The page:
If something goes wrong on the EBAY site, that [Cybershopping destination] you can be sure they’ll call a TECHIE [One who might use a mouse to get rid of a bug?] to correct the problem.
Only repeat today was UNIT, which appeared just yesterday. New clue though, thank you very much. And thank you very much for the assonant cluster at center: ACROBATS, ALAI, ALIAS, AVILA, AVERS and ALAN ALDA. All works fer me!
Gary Steinmehl’s Los Angeles Times crossword
THEME: “Wash Your Bits”—Four phrases and a word end with brands of soap. The first theme entries I ran into in this puzzle began with GOLD and EBONY, so I started out thinking the theme had something to do with, I dunno, expensive things. 68-Across straightened me out pretty quickly, though.
- 16A: [Ingredient in some glazed chicken wings] ORANGE ZEST. Who doesn’t like a reference to ORANGE?
- 30A: [Dashboard tuner] (RADIO DIAL). This one is pretty flat. Most dials are round, but the typical radio’s doodad is linear. Also, not sure “radio dial” quite meets the standards for crossword-worthy phrases.
- 37A: [1982 McCartney/Wonder hit] (EBONY AND IVORY).
- 44A: [It became Ghana in 1957] (GOLD COAST). The country called Ivory Coast uses its French name, Cote d’Ivoire. Also, Chicago’s got a Gold Coast. No gold mines, but plenty of wealth all the same.
- 62A: One of two in a Christmas song (TURTLEDOVE). Nice use of a humorous quote to enhance the theme-revealing answer.
- 68A: This puzzle’s theme (SOAP). Zest, Dial, Ivory, Coast, and Dove are all brands of soap or, if you believe marketers, moisturizing bars.
The theme is nothing new—I’ve seen at least two previous soap themes. There might’ve also been a laundry detergent theme. But these are readily accessible to most solvers thanks to the über-familiarity of such brand names, so editors don’t mind when constructors draw from that well again.
Brendan Quigley’s blog crossword, “No Kidding”
When I saw RUBBER and PULL OUT at the beginning of two theme entries and saw that the final theme answer ending with -TION summed up the rest, I wanted to fit something-CONTRACEPTION into 61A. Alas, it would not work. You’ve heard of the EQUAL PROTECTION clause, and Brendan asserts that a RUBBER, the PILL, the PULL OUT method, and the contraceptive SPONGE do not offer EQUAL PROTECTION. Geeze, I guess Brendan couldn’t find a good phrase that began with IUD.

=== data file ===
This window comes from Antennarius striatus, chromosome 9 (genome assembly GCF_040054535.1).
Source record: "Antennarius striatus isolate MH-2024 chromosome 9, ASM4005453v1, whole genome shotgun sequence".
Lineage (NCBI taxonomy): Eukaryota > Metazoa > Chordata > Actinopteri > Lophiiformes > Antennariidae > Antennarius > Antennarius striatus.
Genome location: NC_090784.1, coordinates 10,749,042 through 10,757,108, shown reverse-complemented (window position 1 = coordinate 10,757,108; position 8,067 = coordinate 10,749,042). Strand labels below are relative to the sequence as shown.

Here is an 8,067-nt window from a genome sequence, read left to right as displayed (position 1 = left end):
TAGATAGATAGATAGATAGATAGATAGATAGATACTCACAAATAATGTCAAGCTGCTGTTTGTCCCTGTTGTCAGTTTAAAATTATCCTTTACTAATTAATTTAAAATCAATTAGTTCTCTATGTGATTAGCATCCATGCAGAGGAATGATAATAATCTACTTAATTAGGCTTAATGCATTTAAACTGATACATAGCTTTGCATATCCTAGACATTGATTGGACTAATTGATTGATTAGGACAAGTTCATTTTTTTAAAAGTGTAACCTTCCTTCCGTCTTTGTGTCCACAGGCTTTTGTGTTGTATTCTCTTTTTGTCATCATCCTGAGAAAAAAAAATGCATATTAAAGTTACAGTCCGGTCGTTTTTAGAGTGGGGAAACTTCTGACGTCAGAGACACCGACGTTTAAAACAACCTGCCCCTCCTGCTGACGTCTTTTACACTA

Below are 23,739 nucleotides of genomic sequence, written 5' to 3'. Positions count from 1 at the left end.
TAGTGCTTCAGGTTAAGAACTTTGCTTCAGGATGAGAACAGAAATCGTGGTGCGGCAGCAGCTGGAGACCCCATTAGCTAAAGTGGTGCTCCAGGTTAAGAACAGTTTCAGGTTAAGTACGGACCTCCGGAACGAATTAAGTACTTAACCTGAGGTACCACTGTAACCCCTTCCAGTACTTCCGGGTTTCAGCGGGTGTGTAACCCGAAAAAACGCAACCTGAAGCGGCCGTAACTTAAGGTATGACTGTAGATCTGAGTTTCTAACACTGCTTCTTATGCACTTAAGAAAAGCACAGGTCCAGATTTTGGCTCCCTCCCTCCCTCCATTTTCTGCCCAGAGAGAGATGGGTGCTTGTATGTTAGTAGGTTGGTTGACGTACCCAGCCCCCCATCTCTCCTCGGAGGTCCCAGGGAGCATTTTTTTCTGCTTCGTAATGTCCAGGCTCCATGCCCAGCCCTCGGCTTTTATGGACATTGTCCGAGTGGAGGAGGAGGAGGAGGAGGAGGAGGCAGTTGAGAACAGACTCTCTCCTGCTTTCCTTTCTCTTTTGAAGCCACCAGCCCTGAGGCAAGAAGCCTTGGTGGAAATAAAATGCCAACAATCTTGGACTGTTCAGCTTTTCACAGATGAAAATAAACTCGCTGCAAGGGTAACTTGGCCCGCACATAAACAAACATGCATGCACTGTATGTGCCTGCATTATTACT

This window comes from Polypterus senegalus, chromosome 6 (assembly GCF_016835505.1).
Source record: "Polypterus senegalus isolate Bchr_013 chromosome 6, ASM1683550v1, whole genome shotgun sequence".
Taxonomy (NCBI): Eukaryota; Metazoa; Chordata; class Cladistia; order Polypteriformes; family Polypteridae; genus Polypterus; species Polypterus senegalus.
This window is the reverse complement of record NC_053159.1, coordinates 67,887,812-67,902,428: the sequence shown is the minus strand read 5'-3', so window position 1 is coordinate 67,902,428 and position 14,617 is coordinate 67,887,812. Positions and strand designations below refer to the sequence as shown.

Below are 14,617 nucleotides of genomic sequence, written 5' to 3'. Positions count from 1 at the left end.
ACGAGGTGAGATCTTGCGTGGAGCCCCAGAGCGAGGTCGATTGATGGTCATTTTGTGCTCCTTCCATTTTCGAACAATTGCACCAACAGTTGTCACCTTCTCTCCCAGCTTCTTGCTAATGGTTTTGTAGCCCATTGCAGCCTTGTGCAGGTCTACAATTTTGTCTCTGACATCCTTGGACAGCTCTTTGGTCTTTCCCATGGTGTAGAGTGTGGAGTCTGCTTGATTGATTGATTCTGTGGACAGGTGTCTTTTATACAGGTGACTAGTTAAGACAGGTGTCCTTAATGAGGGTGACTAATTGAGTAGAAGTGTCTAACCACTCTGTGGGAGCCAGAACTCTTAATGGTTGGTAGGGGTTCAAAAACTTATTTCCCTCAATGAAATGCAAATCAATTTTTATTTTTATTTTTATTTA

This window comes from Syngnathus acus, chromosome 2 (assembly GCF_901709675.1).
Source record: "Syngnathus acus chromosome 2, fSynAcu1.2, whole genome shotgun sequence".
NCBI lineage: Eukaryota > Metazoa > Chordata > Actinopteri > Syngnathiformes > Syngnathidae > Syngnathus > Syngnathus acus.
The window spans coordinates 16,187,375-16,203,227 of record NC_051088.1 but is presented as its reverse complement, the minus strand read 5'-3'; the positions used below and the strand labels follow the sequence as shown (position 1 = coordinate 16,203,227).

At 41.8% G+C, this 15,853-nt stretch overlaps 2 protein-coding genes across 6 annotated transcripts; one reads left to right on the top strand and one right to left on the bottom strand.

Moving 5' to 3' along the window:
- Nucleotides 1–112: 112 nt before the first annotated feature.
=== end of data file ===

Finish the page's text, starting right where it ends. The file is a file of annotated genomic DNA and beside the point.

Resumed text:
PULL OUT THE STOPS sounds incomplete to me. “Pull out all the stops” gets almost 10 times the Google hits, but “pull out the stops” still manages 200,000 so I guess people use it.
- 1A. [Maker of a certain hole: Abbr.] clues CFC. That hole’s in the ozone layer.
- 3D. [Ignoring it might lead to disconnection] refers to your CABLE BILL.
Byron Walden’s Onion A.V. Club crossword
Nobody likes those playground retorts except constructors, right? I plunked down ARE NOT for 48D: [Playground surrebuttal] instead of ARE TOO, and then paid no mind to the way that mucked up one theme entry and the theme revealer. D’oh! Each made-up theme answer has an embedded TOYOTA that’s “recalled,” or spelled backwards. This week brought the news that Consumer Reports identified a rollover risk for a Lexus SUV (made by Toyota), and you could also say that the hidden cars have been subject to rollover, the way they’ve been flipped in the grid…except that the real-life Toyota recalls were about acceleration and not rollovers.
- 17A. [*People really into golf scores?] are LEADERBOARD NUTS, with a backwards Tundra.
- 26A. [*Wind-making equipment?] clues ZEPHYR MACHINERY, with the Camry.
- 32A. [*Putting a mickey in someone’s potion?] clues ELIXIR TAMPERING (Matrix).
- 42A. [*1960s kitsch decor item owned by Tony and Carmela?] is SOPRANO LAVA LAMP (Avalon).
- 57A. [*Where you can order a commemorative Bowie Knife?] is THE ALAMO CATALOG (Tacoma).
- 7D. [*Music in an updated version of “Pagliacci”?] is LEONCAVALLO ROCK (Corolla).
- 65A. [Make of six models that are subject to recall … and being sent back inside this puzzle’s theme entries] is TOYOTA.
You know what’s insane? Byron put in five 15-letter Across theme answers, added a sixth that crossed them all, and still found room for the unifying TOYOTA. That’s 91 theme squares in a symmetrical 15×15 grid, people. “Surely the rest of the fill suffers,” you say. But no. Nineteen fill answers are 6 or 8 letters long, and while there are some high-vowel repeaters (OLEO, ESAI, AGRA, RIVA Ridge), this fill is mostly smooth as glass and sometimes fresh (I’M A CELEB, SHOX). Well done, Byron.